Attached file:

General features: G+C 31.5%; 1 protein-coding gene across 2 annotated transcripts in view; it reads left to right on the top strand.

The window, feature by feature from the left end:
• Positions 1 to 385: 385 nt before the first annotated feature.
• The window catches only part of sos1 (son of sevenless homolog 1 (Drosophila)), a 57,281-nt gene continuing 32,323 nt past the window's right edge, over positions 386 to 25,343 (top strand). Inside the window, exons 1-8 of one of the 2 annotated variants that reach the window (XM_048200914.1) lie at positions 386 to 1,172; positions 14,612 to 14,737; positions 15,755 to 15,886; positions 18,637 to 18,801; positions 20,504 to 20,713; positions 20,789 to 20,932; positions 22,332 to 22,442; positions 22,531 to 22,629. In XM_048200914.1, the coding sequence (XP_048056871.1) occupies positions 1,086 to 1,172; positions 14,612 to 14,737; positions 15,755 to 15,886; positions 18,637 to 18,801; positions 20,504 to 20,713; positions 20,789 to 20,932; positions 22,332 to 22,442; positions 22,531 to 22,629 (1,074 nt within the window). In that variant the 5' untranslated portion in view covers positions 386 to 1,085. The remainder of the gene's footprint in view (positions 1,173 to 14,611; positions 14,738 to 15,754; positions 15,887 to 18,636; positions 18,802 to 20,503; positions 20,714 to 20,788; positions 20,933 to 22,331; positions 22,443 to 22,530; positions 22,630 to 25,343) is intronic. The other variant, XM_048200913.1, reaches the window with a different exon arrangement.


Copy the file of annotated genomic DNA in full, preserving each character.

General features: G+C 31.5%; 1 protein-coding gene across 2 annotated transcripts in view; it reads left to right on the top strand.

The window, feature by feature from the left end:
• Positions 1 to 385: 385 nt before the first annotated feature.
• The window catches only part of sos1 (son of sevenless homolog 1 (Drosophila)), a 57,281-nt gene continuing 32,323 nt past the window's right edge, over positions 386 to 25,343 (top strand). Inside the window, exons 1-8 of one of the 2 annotated variants that reach the window (XM_048200914.1) lie at positions 386 to 1,172; positions 14,612 to 14,737; positions 15,755 to 15,886; positions 18,637 to 18,801; positions 20,504 to 20,713; positions 20,789 to 20,932; positions 22,332 to 22,442; positions 22,531 to 22,629. In XM_048200914.1, the coding sequence (XP_048056871.1) occupies positions 1,086 to 1,172; positions 14,612 to 14,737; positions 15,755 to 15,886; positions 18,637 to 18,801; positions 20,504 to 20,713; positions 20,789 to 20,932; positions 22,332 to 22,442; positions 22,531 to 22,629 (1,074 nt within the window). In that variant the 5' untranslated portion in view covers positions 386 to 1,085. The remainder of the gene's footprint in view (positions 1,173 to 14,611; positions 14,738 to 15,754; positions 15,887 to 18,636; positions 18,802 to 20,503; positions 20,714 to 20,788; positions 20,933 to 22,331; positions 22,443 to 22,530; positions 22,630 to 25,343) is intronic. The other variant, XM_048200913.1, reaches the window with a different exon arrangement.